The kid in the tub was a photo taken during the hard times of the 1930s Great Depression, Frank said. Thats why we call it the Hard Times Cafe. 

But probably the most recognizable image of the Cafe is the old pickup truck with a large white wooden horse in the bed and an American flag from a bar across the trucks cab. It has become an essential tourist photo op.

Ive always liked old trucks, Fred said. We were at a chili cook-off in the early 80s when I spotted this truck. I thought this would look good in front of the Hard Times, Fred said.

He bought it for $2,000. He came across the horse in Laurel, Md., and thought the same thing. He bought it, too.

Although the truck only cost $2,000 originally, it has cost the Parker brothers a great deal more over the years, according to longtime Cafe patron and chief maintainer of the vehicle Mike Huhn, owner of Huhns Shell Station at Henry and Oronoco streets.

Ive been going to the Hard Times Cafe since it opened and Ive been taking care of that truck since Fred bought it, Huhn said. 

According to Parker, its a mutual exchange. He keeps the truck running in exchange for chili, he says.

But, theres more to it than that, according to Huhn. Its been nearly demolished about three times. One time a delivery truck hit it. Another time it was a drunk driver. I find people to keep it operating. One time I took it to Manhattan for a chili cook-off, he said.

As for the Cafe, Huhn says, Its the best place there is to get your moneys worth with a wide variety of food. The only thing thats changed in 30 years is the menu offering. Theres so much more now. But I still prefer the Cincinnati chili. Its easier on the veins.

His praise was echoed by another longtime regular customer, golf pro Alan Burton. 

Weve been eating there since 1982 when Fred and Jim were getting their feet wet, Burton said. We really love that place. I first was introduced to it when I was in the Army and stationed here. Not only is the food great but so is the staff.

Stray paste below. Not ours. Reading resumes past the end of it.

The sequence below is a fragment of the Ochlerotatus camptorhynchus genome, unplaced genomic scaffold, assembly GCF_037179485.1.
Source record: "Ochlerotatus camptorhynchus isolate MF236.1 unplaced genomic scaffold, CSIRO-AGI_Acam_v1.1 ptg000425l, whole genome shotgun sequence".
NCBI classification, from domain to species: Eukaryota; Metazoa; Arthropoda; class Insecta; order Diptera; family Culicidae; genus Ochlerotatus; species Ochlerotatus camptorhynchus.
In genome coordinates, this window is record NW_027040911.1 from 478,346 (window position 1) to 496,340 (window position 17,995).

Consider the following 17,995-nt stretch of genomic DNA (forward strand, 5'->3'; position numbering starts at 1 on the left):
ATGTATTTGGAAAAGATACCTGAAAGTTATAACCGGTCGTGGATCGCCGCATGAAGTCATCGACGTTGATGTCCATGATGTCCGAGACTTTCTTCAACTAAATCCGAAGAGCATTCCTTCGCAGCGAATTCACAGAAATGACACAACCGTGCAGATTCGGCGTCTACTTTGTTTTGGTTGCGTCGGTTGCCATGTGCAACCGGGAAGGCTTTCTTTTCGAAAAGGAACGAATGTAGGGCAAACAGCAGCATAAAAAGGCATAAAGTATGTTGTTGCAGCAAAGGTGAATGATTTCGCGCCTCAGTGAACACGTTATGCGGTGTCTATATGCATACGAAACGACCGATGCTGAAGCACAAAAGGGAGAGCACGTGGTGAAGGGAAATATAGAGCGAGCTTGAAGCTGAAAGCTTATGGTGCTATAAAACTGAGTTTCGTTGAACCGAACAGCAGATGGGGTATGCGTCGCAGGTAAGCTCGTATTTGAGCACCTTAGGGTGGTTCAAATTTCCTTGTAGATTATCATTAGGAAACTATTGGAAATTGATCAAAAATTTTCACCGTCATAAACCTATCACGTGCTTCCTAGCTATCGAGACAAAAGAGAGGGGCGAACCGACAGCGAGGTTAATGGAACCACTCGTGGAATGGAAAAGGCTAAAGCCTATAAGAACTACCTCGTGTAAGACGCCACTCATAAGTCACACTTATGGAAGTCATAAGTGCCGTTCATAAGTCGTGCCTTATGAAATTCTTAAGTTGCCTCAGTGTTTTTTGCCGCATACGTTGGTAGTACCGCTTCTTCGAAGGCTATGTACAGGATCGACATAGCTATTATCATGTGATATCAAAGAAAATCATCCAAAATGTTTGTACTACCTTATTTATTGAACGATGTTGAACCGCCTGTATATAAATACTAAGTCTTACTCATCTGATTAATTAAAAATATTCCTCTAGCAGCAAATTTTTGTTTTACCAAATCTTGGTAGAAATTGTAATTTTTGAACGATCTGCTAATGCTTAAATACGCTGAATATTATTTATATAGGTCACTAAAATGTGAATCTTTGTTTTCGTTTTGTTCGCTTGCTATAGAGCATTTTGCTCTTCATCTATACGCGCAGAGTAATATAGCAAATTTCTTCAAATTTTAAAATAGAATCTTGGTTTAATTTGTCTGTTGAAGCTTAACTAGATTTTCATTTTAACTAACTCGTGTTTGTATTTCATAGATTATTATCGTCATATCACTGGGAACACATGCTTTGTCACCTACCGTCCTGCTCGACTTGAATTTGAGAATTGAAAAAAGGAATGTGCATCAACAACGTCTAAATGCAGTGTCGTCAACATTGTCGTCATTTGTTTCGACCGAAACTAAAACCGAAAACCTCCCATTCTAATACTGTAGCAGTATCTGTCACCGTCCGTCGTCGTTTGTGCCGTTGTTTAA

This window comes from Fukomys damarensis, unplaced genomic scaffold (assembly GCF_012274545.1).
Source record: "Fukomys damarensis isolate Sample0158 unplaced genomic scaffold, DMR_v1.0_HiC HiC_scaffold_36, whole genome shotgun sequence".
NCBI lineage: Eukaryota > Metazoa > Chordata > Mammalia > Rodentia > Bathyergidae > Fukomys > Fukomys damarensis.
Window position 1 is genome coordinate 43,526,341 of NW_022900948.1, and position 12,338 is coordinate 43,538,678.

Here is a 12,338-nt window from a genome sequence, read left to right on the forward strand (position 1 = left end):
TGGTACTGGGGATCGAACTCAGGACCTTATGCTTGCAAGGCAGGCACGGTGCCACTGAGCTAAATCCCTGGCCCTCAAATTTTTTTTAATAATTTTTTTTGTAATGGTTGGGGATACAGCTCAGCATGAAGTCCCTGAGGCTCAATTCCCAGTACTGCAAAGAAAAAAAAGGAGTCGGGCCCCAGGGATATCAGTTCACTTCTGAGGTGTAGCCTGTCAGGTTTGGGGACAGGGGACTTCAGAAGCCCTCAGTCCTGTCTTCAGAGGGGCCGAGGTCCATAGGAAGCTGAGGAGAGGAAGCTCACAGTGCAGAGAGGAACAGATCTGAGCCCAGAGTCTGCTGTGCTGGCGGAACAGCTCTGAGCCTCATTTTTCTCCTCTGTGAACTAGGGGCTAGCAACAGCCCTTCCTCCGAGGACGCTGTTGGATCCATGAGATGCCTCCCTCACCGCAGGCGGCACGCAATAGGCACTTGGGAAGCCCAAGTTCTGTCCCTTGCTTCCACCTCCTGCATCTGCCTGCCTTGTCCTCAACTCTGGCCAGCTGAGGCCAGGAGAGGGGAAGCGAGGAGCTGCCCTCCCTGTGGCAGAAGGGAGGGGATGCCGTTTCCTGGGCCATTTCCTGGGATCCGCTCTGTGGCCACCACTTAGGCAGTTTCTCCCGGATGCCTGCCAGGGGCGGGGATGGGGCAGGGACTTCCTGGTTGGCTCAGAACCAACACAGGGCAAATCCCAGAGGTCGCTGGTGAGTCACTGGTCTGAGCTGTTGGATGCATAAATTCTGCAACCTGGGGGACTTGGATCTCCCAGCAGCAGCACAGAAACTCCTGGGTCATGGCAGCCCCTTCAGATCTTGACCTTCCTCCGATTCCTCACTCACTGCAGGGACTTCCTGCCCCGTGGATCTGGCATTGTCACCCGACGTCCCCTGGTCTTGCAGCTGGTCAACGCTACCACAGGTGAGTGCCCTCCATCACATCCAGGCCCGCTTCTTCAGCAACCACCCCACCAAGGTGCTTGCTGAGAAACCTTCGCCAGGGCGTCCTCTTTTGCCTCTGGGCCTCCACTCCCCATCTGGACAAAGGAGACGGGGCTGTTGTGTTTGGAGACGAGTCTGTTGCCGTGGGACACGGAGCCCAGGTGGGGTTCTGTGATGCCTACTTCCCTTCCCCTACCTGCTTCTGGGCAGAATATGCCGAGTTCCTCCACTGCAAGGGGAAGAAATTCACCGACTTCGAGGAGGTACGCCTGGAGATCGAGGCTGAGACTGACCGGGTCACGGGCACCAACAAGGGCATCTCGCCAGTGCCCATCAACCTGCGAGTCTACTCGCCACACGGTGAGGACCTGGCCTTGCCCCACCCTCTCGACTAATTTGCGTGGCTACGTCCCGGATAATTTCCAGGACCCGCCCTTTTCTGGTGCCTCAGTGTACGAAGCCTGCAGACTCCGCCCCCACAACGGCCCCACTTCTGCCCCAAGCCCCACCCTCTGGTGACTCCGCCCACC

Some of that staff dates back to the beginning. Terrie Charping was hired prior to the opening. Cook Sandy Karpe began after the first year. Other longtime employees are managers, waitresses and family. Freds son Ned, a senior at Lynchburg College, serves as a host during the summer.

Hard Times has fed members of Congress, personalities such as Robert Duvall, Supreme Court Justice Clarence Thomas, Emmy Lou Harris, Cal Ripkin Jr. and numerous others as well as an array of out-of-town politicians.

Brad Henry of Oklahoma brings his staff in every year when hes here for the Governors Conference, according to the owners.

In 1991 some Hard Times lobbyist patrons decided chili should be proclaimed Americas official sustenance. So, U.S. Representative James Inhofe of Oklahoma introduced House Joint Resolution 337 during the first session of the 102nd Congress. It was backed by the newly formed organization CHILIUSA Chili Heads Interacting for Legislative Initiative.

We dont really try to get the legislation passed. Then we wouldnt have anything to lobby for or talk about, Parker said.

What will be talked about is the upcoming anniversary celebration. In addition to the restaurants celebrated menu, which will not change for the occasion,  there will be entertainment by Mr. Spoons.

This international talent will go table to table playing spoons to accompany songs on the 1946 jukebox. Originally from Cincinnati, Mr. Spoons is known throughout the world. I had a Japanese tourist in here one night and he recognized him immediately, Fred said. Mr. Spoons will perform Friday and Saturday nights.

Seating 110 patrons on two floors, the Hard Times Cafe is open seven days a week from 11 a.m. to 11 p.m. Sunday through Thursday and from 11 a.m to midnight Friday and Saturday. The Cafe is living proof of the American dream two brothers who, in Freds words, learned the restaurant business by doing.